2020 Highlights from CHEM Trust
We would like to wish all our followers and supporters a happy new year, and that everyone is safe and healthy!
While 2020 was a very challenging year for everyone, we wanted to highlight some of the good news on actions to protect our health and the environment from harmful chemicals. We hope to build upon these successes in 2021.
– The EU Commission published its new Chemicals Strategy for Sustainability in October. The strategy contained several commitments such as banning the most harmful chemicals from consumer products including endocrine disrupting chemicals. We were generally very pleased with the announcement, and we hope to see the strategy implemented swiftly in full. Read more.
– The EU committed to revising legislation on hazardous chemicals in food contact materials. On the 20th May the European Commission published its new Farm to Fork Strategy which includes a clear acknowledgment of the need for EU laws on chemicals in food contact materials, like packaging, to be revised to improve the protection of public health. Read more.
– In September several cosmetics brands announced that they are phasing out the use of the preservative butylparaben, which is a chemical that is known to disrupt the hormone system. Read more.
– 2020 also saw good progress in the movement to phase out PFAS, the ‘forever chemicals’, as a group across Europe. Since July, all PFAS are banned from cardboard and paper food packaging in Denmark and five European Member State have started working on a European-wide restriction of all PFAS in all uses which are not essential for society by 2025.
– Over the summer four phthalate chemicals DEHP, DBP, DIBP and BBP were restricted in the EU in many consumer products, due to their impact on male fertility. Phthalates are a well-known problematic group of chemicals for human health, and several are known to be reprotoxic and hormone disrupting.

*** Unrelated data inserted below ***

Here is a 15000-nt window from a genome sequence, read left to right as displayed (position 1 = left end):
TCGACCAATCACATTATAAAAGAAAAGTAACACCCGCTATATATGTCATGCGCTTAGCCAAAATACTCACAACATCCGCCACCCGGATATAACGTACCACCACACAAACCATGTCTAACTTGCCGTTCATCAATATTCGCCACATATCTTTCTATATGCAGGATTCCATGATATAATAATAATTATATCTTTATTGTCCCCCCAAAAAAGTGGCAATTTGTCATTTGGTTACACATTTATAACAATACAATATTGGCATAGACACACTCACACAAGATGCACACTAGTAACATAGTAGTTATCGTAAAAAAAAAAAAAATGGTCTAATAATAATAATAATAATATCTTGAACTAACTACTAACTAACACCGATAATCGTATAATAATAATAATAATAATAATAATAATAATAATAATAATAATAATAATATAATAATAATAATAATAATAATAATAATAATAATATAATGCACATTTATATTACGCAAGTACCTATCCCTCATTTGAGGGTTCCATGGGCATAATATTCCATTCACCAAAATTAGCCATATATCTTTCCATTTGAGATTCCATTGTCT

– Just before Christmas, the UK and EU finalised a new trade agreement. It didn’t secure the outcome we wanted – that would have kept the UK within EU REACH, the EU chemicals regulation. However, it avoided a no-deal outcome and constrains the extent to which the UK could weaken its chemical protection standards in future, as this could spark retaliatory sanctions by the EU. It also offers a platform on which a much closer partnership with the EU on chemicals could be negotiated in future. In the meantime, UK consumers and the environment will not benefit from the EU’s relatively high protections as they continue to improve, but we believe there is a route for the UK to re-enter REACH in future.
– In December the EU Court (General Court) overruled the plastics lobby by upholding the European Chemicals Agency (ECHA)’s 2018 decision to recognise bisphenol A (BPA) – a chemical used to make plastics – as a hormone-disrupting chemical for wildlife. This ruling was the third attempt by trade association PlasticsEurope to reverse ECHA’s decision – each has been rejected. Read more.
– In the Autumn, EU Member States voted to ban Mancozeb, a fungicide that is known to be an endocrine disruptor and toxic to reproduction. Mancozeb is commonly used in the production of a range of crops including onions, potatoes, flower bulbs and some fruits, to protect against various fungi.The ban will come into effect in February 2021. Read more.